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Rothbard began to consider himself a private property anarchist in and later began to use "anarcho-capitalist" to describe his political ideology. In his anarcho-capitalist model, a system of protection agencies compete in a free market and are voluntarily supported by consumers who choose to use their protective and judicial services. Anarcho-capitalism would mean the end of the state monopoly on force. In Man, Economy, and State , Rothbard divides the various kinds of state intervention in three categories: "autistic intervention", which is interference with private non-economic activities; "binary intervention", which is forced exchange between individuals and the state; and "triangular intervention", which is state-mandated exchange between individuals.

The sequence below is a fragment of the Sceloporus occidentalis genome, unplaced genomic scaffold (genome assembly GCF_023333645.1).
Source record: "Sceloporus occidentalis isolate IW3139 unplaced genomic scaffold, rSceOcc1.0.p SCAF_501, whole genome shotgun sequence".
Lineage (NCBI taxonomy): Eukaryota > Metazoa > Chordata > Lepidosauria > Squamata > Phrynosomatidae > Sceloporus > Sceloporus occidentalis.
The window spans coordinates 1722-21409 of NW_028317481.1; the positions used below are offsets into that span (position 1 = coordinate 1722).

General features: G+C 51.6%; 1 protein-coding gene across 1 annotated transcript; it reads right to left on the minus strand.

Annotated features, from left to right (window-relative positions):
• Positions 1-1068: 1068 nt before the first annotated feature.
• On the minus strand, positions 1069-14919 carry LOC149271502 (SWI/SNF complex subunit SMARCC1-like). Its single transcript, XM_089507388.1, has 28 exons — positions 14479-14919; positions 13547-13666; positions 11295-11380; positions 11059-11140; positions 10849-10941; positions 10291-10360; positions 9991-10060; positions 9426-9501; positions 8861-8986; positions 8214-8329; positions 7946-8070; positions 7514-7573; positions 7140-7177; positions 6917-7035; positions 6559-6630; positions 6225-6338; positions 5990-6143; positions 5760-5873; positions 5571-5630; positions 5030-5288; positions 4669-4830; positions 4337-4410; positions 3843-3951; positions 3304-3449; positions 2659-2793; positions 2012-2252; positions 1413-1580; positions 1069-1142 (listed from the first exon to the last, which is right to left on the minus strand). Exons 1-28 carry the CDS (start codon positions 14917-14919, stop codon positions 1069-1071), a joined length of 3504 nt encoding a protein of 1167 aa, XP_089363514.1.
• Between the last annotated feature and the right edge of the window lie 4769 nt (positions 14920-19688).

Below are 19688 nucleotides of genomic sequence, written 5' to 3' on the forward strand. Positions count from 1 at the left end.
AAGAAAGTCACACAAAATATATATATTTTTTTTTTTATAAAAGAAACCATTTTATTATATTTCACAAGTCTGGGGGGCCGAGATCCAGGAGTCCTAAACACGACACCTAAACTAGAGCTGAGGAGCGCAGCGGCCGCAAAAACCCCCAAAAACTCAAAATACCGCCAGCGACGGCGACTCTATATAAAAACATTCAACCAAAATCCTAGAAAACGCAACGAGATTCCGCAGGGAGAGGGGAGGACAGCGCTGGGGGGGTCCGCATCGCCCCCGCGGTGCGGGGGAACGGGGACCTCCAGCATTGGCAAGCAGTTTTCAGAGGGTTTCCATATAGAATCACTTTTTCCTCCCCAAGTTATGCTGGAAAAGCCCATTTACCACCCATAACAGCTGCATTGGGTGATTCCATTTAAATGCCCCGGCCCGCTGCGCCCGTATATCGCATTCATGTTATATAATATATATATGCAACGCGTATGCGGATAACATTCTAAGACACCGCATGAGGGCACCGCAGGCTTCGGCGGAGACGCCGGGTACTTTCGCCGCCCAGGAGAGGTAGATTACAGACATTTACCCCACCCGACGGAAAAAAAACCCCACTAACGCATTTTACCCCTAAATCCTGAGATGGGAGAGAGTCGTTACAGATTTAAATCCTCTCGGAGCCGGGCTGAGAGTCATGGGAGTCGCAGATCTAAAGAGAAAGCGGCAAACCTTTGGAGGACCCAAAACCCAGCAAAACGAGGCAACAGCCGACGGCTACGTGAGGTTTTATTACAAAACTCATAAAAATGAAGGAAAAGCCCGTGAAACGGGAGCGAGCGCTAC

According to Sanford Ikeda, Rothbard's typology "eliminates the gaps and inconsistencies that appear in Mises's original formulation. Rothbard argues that self-interest therefore prejudices the views of many economists in favor of increased government intervention.

Michael O'Malley, Associate Professor of History at George Mason University, characterizes Rothbard's "overall tone regard[ing]" the Civil Rights Movement and the women's suffrage movement to be "contemptuous and hostile". Rothbard vilified women's rights activists, attributing the growth of the welfare state to politically active spinsters "whose busybody inclinations were not fettered by the responsibilities of health and heart".

Rothbard had pointed out in his 'Origins of the Welfare State' that progressives had evolved from elitist Gilded Age pietist Protestants that wanted to bring a secularized version of millennialism under a welfare state, which was spearheaded by a "shock troop of Yankee protestant and Jewish women and lesbian spinsters.